Do you have a good network?
"It's not what you know, it's who you know that counts..."
Maybe that sounds unfair or calculating, but think of it another way: If no one knows about your skills, talents, and projects, who's going to help you make the best of them?
In today's world, where people often need to work together in loose partnerships to achieve their goals quickly, "knowing the right people" is more important than ever. So the ability to develop and maintain a broad network of "business friendships" is a critical skill for every career professional.
People with strong networks get more things done more effectively; they learn from others with different knowledge or experience; and are able to use their network as they seek to move on in their careers, whether in a planned way or if a crisis looms.
When it comes to our personal lives, most people actively develop and maintain their network of friends and family. They enjoy the social interaction and the support that such relationships can provide. The same principles hold true at work, yet we're often reticent about actively networking: Perhaps we fear we would be "using" other people, or we are daunted by the prospect of having to "work" a room of strangers at a conference or event.
The good news is that networking doesn't need to be difficult or a chore. It can be an enjoyable and rewarding part of your professional development. You're probably already part more networks than you realize. It's a matter of recognizing the mutual benefits and building from there. Read on to find out how to build and make the most of your network.
Networking means getting to know other people, and their abilities and interests; and doing so in the expectation that this may provide mutual benefit.
Calling on someone in your network does involve "using" them but this doesn't mean that you're exploiting them in a negative way. So long as you're prepared to help others out when you're in a position to do so, most people will respond positively to a request from a valued member of their network.
Most of us have contacts in community groups; in departments or team at work; with other colleagues; in professional organizations; with suppliers and customers; perhaps with an alumni group from a previous employer. (And, not forgetting the Mind Tools community too.) All are valuable, and each relationship you foster there can have mutual and lasting benefits.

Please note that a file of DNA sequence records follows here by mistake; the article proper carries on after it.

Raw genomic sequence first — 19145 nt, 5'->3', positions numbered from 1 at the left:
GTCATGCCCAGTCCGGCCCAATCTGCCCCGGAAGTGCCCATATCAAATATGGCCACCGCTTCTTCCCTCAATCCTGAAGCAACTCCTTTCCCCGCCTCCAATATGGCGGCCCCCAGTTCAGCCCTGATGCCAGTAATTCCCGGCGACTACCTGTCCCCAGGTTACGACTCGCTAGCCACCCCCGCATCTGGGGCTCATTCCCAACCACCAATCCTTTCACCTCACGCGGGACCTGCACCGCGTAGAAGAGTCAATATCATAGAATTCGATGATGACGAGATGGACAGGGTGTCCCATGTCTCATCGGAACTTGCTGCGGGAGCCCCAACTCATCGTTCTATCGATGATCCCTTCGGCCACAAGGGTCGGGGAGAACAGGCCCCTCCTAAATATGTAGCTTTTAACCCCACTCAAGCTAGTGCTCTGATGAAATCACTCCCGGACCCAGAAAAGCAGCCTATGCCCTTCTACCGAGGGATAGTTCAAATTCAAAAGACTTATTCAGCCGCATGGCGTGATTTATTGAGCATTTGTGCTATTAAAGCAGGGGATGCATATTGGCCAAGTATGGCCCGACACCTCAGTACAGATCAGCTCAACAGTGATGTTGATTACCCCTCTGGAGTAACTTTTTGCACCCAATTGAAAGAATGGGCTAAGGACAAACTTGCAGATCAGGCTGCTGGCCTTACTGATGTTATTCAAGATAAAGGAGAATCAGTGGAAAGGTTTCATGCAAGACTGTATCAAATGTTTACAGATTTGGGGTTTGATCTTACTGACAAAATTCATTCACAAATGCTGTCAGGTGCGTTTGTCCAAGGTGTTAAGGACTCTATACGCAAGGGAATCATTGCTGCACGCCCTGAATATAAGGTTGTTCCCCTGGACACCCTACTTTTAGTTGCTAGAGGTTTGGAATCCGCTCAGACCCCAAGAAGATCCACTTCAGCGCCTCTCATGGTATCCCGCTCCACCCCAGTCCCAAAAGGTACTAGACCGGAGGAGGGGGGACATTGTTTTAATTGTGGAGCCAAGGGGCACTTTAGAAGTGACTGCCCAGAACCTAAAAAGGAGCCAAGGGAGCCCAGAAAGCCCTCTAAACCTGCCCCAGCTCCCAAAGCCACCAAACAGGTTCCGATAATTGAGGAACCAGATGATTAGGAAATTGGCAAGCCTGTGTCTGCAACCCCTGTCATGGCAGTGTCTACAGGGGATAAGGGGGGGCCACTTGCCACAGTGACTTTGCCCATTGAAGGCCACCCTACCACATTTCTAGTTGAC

If you're still in any doubt about the benefits of networking, consider for a moment the other kind of network in our daily working lives – the computer network.
Few would dispute the advantages of having networked computers! Chief amongst these benefits is the ability to share information quickly and easily, even between different buildings in the same organization. Networks also allow a single point of data entry so that accuracy is improved and "reinventing the wheel" is avoided, and they permit sharing computing power such as printers or disk storage. All in all, computer networks increase efficiency and effectiveness. Personal networks can do the same.
By being able to draw on the knowledge of other members of your network, you can do your current job better. Information flows round organizations through the formal and informal networks of people within them. So, although communicating with other members of your team is obviously vital, people who have good relationships with individuals in other departments can generally achieve more. At the simplest level, having someone you can always turn to for information in the accounts and IT support teams will speed up your work.
For many, their organization structure or team is constantly changing, and regular re-forming of your immediate work group can be the norm. In this kind of environment, your lasting relationships with people inside and outside your current organization or team are more valuable than ever. Project-based working and ever-changing structures create a greater need for a strong network, and luckily they also create the opportunity to extend your network wider and more often.
Managing stakeholders is an essential part of running successful projects, whether formal or informal, large or small. It involves identifying key people who have power and influence over the project; understanding what you need from each of them; and deciding which of them you need to consult and which you just need to keep informed. If you already have good relationships with your stakeholders through networking, they are more likely to help you and support what you're trying to achieve.
A great way of gaining the additional experience you need to get ahead in your career is to volunteer for projects or activities, whether at work or in your spare time. Having a broad personal network will put you in touch with far more opportunities to do this.
For example, through your network you might hear about plans for a new working party or a proposed charity event, which could give you the chance to volunteer and get experience of something that interests and challenges you.
Networking also offers you a great way to advance your career. It is generally reported that more jobs are filled through word of mouth than through public advertising. So having a network of contacts who are familiar with your accomplishments and interests is invaluable if you are looking to make a career move, whether through choice or because your current employer is considering a round of redundancies. If you work freelance, this type of networking is almost essential.
There are clearly no firm rules about who you should have in your network, or how you should go about building relationships with them, but the following process will guide you towards an approach that's right for you and your situation.
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